1

My contract says I cannot work for a competitor of my current employer upon termination of the contract and six months thereafter. There are no remedies mentioned in the contract.

I work in a small field of cyber-security and there are not many companies in this field in the UK. I never really paid attention to this section nor imagined it would be enforced but now coming to accept an offer from a competitor.

My role in the current company, they would argue, is substantial and I'm exposed to critical business decisions however I am not an executive and do not sit on the board.

Assuming I will go ahead and move to a competitor:

  1. What legal risks am I exposed to?
  2. What legal risks would my new employer would be exposed to (if any)?
  3. Am I required to notify the new employer on the issue?
  • 1
    You mention "not many companies in the UK", but does your contract actually specify a geographical limitation? Restraint of trade clauses should be narrow, and therefore leaving out a geographical limitation is inviting the courts to define one - it's not an automatic world-wide limitation. – MSalters Nov 13 '16 at 21:45
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Restraint of trade clauses are tricky. They are only enforceable if there is a legitimate interest which needs to be protected and only to the minimum extent needed to protect that interest. Therefore, you must have specific business knowledge (algorithms, code, customer information etc.), not general knowledge (stuff taught in schools or generally available) and preventing you working for a competitor is the only reasonable way of protecting it. If this is so then 6 months is not unreasonable.

Assuming that the clause is valid then for you to take a job with a competitor is a breach of contract and you would be subject to all the normal sanctions including an injunction to stop and damages.

Your new employer is not exposed as they are not a party to the contract, however, if you are forced to breach your new employment contract then they can sue you too.

In both cases the employer has to initiate action and it may not be worthwhile.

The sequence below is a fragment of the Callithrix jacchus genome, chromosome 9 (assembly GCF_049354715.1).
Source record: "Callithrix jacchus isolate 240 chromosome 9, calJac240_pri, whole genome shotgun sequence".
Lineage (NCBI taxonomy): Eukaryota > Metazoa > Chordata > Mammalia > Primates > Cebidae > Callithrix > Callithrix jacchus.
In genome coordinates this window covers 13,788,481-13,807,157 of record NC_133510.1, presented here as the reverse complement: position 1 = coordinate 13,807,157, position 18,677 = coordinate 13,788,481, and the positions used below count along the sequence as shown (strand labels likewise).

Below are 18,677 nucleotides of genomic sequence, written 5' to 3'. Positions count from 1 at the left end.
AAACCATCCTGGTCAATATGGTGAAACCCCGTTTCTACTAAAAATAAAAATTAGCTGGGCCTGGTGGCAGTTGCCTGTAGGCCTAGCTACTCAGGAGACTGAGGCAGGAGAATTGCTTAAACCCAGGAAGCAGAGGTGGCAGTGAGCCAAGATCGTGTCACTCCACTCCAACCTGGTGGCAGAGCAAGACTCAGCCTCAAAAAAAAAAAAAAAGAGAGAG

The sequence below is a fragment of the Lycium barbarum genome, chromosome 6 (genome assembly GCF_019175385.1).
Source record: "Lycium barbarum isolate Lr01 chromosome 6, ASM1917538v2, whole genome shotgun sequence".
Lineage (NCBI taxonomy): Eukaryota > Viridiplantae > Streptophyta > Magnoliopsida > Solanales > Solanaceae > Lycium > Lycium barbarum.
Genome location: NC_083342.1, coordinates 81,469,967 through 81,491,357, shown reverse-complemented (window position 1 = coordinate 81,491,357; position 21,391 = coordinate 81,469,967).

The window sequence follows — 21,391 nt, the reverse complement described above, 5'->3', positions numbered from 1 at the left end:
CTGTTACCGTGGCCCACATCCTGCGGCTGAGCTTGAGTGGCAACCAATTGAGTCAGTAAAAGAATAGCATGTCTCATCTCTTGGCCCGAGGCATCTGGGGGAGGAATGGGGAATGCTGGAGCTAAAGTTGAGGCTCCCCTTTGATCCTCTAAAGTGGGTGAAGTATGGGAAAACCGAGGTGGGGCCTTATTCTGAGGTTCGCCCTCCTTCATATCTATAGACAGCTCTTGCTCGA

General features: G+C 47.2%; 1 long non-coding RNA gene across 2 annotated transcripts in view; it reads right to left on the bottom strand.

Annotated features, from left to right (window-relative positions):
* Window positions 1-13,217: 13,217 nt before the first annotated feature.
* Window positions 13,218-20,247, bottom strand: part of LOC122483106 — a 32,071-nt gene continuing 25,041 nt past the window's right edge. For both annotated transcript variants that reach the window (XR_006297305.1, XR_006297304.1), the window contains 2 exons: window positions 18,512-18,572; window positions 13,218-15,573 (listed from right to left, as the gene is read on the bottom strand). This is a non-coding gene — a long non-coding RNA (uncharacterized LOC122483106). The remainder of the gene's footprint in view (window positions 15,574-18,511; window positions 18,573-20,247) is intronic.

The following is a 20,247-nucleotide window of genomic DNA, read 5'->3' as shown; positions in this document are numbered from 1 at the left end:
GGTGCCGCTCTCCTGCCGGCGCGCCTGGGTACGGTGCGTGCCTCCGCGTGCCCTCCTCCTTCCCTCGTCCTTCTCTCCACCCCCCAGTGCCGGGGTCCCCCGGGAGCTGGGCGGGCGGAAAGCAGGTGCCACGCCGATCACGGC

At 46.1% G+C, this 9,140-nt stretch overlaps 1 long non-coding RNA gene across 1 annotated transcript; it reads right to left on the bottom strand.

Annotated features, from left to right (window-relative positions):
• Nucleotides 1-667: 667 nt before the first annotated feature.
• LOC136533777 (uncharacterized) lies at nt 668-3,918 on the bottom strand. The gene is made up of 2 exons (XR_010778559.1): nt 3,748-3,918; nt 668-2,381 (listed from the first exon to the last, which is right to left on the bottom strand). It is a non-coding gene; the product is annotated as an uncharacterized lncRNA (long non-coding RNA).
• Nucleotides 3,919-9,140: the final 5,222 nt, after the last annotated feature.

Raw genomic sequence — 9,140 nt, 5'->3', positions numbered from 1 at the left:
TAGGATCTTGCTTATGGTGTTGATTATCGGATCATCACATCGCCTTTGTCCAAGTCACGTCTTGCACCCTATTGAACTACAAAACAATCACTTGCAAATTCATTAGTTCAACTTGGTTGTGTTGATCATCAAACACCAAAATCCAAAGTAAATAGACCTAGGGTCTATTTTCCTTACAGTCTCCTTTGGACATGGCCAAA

You can take the risk if you want but you should seek legal advice.

1

The answers above are good, but there are two aspects (perhaps to your advantage) that is worth emphasising.

If such a case ever went to a hearing, the remedies which could be claimed are injunction ("You cant work for those people") or damages ("You must pay us in compensation/remedy for the harm your action caused us"). Nothing else really. The answers above address whether or not an injunction could be obtained. But the other arm - damages - is very weak. They would have to show they have actually been harmed, and damages would be only the harm they could directly show, flowed in a predictable (foreseeable) manner from the breach of contract. That means they can't claim money as a general thing, or for unforeseeable harm - and as an individual the assumption is your resources are low and you couldn't compensate most times anyway.

Generally it is hard for an employer to claim a sizeable sum for such a matter in most cases - you joining Competitor PLC rather than say, Tesco, hasn't obviously cost them any extra loss or money. So all that's left is injunction really, unless you take specific clients or documents (which I assume you won't). And that has too be "reasonable",and reasonably limited, to not stop you moving with ease... which in a limited market plays to your favour too.

0

Unfortunately this is something you need to see a lawyer about as the devil will definitely be in the details - and indeed the matter is not clearly settled in the courts. (In fairness, courts - at least in many parts of the world, are loathe to enforce these kinds of agreements)

Some of the relevant issues include -

  • How reasonable and limited is the restraint of trade ?
  • Was there valuable consideration in exchange for the concession ? (including, but not limited to - are they paying you garden leave)
  • Was the bargaining position of each party fair ?
  • How informed was your decision to take on the restraint of trade clause ?
  • Does it unfairly disadvantage you - ie does it prevent you from earning a living ?
  • Do your actions provide unfair disadvantage to the other party ?

(Depending on your role, and reason for your employment), your new employer probably does not have any legal risk. You probably don't have a legal obligation to tell him - unless he solicited your services in order to take advantage of information you possess from the other company.

None of these questions can be answered without specifics, and if we have that level of specifics we probably won't answer it as we are not your lawyer!

  • Would it be considered that you are required not to divulge any trade secrets of the company anyway? So clearly if I joined a competitor, I might get into a situation where I could solve a problem by illegally using my knowledge of a trade secret, but I wouldn't do that because it is illegal. – gnasher729 Nov 14 '16 at 9:32

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